Apple says its batteries are good for 400 to 500 charge cycles. That usually takes a year or two—or around the time you'd upgrade iOS and see it all slow down when the new iOS detects an aging battery and reduces processor output to "help" you. It doesn't hurt that Apple would also prefer you purchase a new phone around that time, too.

Run, don’t walk, to replace your iPhone battery for $29

Apple shaved $50 off its standard battery fee in an extraordinary — but limited-time — effort to get back in our good graces.
Rarely is tech advice this cut and dried: If you bought an iPhone in 2016 or earlier, make an appointment at a Genius Bar as soon as possible. Apple just started a program that can make old iPhones feel new again — for just $29.
An Apple store or repair shop will pop the hood of your iPhone 6, 6s, SE or 7 and swap out the battery. Like a jalopy after a Jiffy Lube, a three-year-old iPhone with a fresh battery will not only run longer, chances are it will also run faster.

It takes 17 hours for an image to burn in on the iPhone X, test shows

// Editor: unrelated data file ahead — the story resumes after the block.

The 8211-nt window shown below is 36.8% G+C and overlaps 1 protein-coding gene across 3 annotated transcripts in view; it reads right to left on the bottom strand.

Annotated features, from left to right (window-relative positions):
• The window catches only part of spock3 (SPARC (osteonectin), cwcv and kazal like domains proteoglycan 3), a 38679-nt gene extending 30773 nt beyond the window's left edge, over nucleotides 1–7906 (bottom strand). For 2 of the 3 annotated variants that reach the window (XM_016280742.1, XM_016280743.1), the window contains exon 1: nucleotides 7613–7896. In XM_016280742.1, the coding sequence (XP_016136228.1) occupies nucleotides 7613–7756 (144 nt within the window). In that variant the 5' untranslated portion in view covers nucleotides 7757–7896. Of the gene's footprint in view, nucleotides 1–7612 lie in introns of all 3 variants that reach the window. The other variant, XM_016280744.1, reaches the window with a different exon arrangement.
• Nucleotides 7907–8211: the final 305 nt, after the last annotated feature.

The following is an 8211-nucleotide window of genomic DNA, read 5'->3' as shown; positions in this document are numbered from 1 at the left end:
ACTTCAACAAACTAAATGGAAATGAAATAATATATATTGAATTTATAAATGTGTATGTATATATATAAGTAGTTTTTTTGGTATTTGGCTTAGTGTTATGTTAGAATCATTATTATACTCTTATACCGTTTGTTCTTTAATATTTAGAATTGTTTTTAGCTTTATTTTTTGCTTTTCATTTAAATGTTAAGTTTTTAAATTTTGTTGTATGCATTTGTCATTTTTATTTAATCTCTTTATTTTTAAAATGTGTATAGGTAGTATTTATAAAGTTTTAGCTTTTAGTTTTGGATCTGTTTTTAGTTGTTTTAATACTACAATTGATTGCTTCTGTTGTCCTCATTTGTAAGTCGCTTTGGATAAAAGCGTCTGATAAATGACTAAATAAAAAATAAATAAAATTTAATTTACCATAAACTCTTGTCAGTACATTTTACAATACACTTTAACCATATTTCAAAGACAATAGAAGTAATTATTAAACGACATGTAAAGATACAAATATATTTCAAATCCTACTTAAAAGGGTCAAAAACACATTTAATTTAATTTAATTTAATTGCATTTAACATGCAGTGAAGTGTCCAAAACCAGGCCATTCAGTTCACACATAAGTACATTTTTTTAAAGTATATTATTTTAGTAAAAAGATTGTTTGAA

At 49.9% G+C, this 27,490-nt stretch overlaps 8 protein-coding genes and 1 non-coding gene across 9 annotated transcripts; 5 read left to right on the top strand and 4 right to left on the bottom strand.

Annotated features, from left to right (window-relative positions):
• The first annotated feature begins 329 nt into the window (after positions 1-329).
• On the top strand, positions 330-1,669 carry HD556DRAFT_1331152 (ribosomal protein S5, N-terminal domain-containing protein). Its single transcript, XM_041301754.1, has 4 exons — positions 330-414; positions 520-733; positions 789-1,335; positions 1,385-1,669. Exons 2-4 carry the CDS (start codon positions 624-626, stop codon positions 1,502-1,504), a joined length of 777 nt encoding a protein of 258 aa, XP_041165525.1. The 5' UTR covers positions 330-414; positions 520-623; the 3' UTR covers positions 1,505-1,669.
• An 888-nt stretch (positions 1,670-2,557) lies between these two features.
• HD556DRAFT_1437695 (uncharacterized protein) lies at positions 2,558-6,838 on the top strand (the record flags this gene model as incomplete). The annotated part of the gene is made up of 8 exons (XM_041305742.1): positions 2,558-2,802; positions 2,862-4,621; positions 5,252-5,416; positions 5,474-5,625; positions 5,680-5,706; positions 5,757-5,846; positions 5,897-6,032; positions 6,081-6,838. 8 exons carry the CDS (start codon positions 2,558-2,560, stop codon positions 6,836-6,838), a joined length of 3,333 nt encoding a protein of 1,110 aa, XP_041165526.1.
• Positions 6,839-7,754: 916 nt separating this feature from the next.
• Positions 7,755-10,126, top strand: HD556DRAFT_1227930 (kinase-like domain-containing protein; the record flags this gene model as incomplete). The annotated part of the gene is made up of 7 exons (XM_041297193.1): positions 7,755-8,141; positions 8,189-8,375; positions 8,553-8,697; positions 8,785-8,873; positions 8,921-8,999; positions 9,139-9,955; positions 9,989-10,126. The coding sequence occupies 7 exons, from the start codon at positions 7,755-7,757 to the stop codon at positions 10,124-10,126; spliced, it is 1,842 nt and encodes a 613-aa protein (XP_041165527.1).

Samsung phones didn't perform as well, but their owners shouldn't worry either.

None of these three phones performed poorly enough in this test that owners should be worried.
Five simple steps to keep your Mac safe from hackers
Apple is updating its software to combat chip security holes
Apple said it will be releasing more software updates to protect against recently disclosed security vulnerabilities.

This marked the first time that the company had made a formal statement about the Meltdown and Spectre vulnerabilities, which were reported to affect phones, servers andPCs.
Apple says the patches will have "no measurable effect" on performance.
Apple confirms all Mac and iOS devices are affected by Meltdown and Spectre bugs
“All Mac systems and iOS devices are affected, but there are no known exploits impacting customers at this time,” the company writes in a blog post. “Since exploiting many of these issues requires a malicious app to be loaded on your Mac or iOS device, we recommend downloading software only from trusted sources such as the App Store.”
Apple Watch devices are not affected by Meltdown in any way, Apple confirms.
9 reasons you should buy an iPhone 8 instead of an iPhone X
The T2 chip makes the iMac Pro the start of a Mac revolution
Sure, it's the fastest Mac ever made, but the T2 chip is what really makes it different.
AW comment:
Presumably, that chip will be coming to regular iMacs in the future.
iMac Pro Teardown
For those of you who are technically inclined, here is a detailed, step-by-step disassembly of the iMac Pro, with pictures.
Must-read iOS 11 Control Center tips and tricks